Letter number 120 of April 2019

  • NEW

News : Finance: green, sustainable and responsible? (2/2)

The first part of this article was published in the last month’ edition of this newsletter. You can read by clicking here.

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So, what are the concrete forms that all of the above are taking?

Among investors, concerns about socially responsible investment (SRI), first arose in the 18th century in religious communities (Quakers, Methodists) which forbad their members from investing in companies that produced weapons, alcohol or tobacco.

Vigeo-Eiris[1] has identified 1138 SRI funds in Europe with €158bn under management, up by 16% on 2015 and 13 times more than 2003. This is a large amount but at the same time not all that much when compared to total funds managed by French institutional investors (€2 200bn[2]), 50% of which state that they take extra-financial information into account when making their investment decisions[3].

Investors, the AFG[4] and the Forum for Socially Responsible Investment have come up with a definition of SRI: “SRI (Socially Responsible Investment) is an investment that aims to achieve a social and environmental impact by financing companies and public entities that contribute to sustainable development regardless of their sector of activity. By influencing the governance and behaviour of stakeholders, SRI encourages a responsible economy.”

In the Vernimmen we maintain that from a strictly financial point of view, the most important men and women in a company are its shareholders. SRI is an illustration of this as by overweighting or underweighting certain companies in their portfolios (or even totally eliminating them) investors, like other stakeholders, exercise pressure on these companies. Responding to a question from an investor who asked whether he was more interested in the sustainability of his company or that of the planet, Shell’s CEO replied that the group should no longer be described as an oil and gas group but as “an energy transition company”, thus confirming a shift towards a low-carbon world which is not specific to Shell. Similarly, European banks and some insurance companies (Allianz, Axa) have stopped financing coal-based electricity generation.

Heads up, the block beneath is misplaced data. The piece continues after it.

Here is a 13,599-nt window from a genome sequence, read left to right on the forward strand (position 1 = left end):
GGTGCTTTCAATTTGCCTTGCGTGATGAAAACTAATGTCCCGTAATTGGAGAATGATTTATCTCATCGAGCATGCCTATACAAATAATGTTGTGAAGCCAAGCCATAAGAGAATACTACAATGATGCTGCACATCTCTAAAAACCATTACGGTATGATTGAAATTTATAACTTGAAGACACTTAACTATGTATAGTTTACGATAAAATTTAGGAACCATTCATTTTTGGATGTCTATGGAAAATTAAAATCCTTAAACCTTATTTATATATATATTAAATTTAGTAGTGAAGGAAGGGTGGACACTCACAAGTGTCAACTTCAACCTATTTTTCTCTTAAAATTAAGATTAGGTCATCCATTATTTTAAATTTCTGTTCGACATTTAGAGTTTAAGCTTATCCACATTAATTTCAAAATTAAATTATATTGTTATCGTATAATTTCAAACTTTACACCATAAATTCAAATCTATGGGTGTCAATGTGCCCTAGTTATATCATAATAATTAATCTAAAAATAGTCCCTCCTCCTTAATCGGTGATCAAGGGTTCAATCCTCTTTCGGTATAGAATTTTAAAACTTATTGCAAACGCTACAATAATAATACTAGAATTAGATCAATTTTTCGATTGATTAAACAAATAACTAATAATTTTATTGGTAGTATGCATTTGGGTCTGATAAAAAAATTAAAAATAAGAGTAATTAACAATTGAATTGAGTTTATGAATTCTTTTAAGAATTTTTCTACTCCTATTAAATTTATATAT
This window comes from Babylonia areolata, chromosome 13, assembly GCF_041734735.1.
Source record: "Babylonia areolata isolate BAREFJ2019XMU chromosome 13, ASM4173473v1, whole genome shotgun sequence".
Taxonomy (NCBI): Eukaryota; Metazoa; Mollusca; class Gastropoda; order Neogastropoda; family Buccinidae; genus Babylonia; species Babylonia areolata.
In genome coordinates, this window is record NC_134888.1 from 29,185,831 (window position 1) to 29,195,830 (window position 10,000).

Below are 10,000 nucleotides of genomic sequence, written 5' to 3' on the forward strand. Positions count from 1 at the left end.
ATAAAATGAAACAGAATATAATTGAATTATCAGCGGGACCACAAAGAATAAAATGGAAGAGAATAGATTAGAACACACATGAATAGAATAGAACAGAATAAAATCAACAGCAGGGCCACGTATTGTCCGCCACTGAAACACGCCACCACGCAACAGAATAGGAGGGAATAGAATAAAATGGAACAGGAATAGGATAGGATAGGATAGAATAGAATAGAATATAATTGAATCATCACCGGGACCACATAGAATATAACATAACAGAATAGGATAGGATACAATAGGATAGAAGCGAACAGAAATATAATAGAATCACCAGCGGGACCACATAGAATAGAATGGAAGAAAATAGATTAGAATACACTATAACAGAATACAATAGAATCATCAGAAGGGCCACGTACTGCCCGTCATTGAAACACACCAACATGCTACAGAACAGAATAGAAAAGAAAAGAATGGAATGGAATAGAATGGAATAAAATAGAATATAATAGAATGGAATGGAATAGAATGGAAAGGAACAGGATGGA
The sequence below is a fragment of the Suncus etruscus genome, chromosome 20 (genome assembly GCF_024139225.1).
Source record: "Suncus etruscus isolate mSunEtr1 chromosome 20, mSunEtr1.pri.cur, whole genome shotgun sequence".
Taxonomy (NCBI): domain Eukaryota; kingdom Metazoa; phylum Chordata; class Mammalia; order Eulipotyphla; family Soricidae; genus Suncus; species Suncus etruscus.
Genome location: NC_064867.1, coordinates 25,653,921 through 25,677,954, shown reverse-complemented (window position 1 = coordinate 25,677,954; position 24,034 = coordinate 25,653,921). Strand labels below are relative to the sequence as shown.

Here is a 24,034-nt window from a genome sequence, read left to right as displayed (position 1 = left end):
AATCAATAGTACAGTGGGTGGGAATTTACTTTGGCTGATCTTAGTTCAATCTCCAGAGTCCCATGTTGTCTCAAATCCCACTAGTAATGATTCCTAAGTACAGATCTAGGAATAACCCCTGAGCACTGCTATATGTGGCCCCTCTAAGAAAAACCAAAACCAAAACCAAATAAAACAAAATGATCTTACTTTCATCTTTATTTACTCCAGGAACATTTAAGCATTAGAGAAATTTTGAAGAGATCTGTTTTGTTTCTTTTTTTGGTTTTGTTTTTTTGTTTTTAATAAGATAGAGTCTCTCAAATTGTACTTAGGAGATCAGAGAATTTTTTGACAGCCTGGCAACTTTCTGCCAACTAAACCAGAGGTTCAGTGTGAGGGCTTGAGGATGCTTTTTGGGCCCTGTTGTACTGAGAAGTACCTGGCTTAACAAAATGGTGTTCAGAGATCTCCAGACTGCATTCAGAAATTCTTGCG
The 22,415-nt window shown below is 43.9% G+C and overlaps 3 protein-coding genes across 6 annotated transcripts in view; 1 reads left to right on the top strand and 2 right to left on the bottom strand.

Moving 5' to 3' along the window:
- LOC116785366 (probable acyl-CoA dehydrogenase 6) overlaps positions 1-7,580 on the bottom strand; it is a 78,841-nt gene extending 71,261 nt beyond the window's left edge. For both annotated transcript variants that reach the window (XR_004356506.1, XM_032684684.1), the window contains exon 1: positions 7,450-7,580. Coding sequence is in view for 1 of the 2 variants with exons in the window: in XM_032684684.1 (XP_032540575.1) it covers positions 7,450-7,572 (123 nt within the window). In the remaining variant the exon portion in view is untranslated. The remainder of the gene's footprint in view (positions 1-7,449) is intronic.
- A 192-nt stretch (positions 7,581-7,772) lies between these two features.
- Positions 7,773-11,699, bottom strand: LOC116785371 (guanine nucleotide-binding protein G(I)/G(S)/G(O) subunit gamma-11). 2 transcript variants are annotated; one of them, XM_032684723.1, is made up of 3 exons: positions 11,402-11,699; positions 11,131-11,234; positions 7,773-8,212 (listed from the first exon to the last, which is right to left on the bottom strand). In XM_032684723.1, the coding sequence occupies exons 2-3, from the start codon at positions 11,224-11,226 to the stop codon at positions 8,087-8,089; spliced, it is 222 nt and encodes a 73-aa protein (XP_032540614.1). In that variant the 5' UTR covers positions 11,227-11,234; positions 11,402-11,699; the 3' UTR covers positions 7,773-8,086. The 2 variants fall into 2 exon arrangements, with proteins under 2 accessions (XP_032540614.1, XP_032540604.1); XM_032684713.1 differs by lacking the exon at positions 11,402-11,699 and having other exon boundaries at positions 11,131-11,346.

Parallel to this development, corporate social responsibility (CSR) has been defined, by the European Union for example as: “The voluntary integration by companies of social and environmental concerns into their business practices and relationships with their stakeholders. Being socially responsible not only means complying fully with the applicable legal obligations, but also going further and investing “more” in human capital, the environment and relationships with stakeholders”.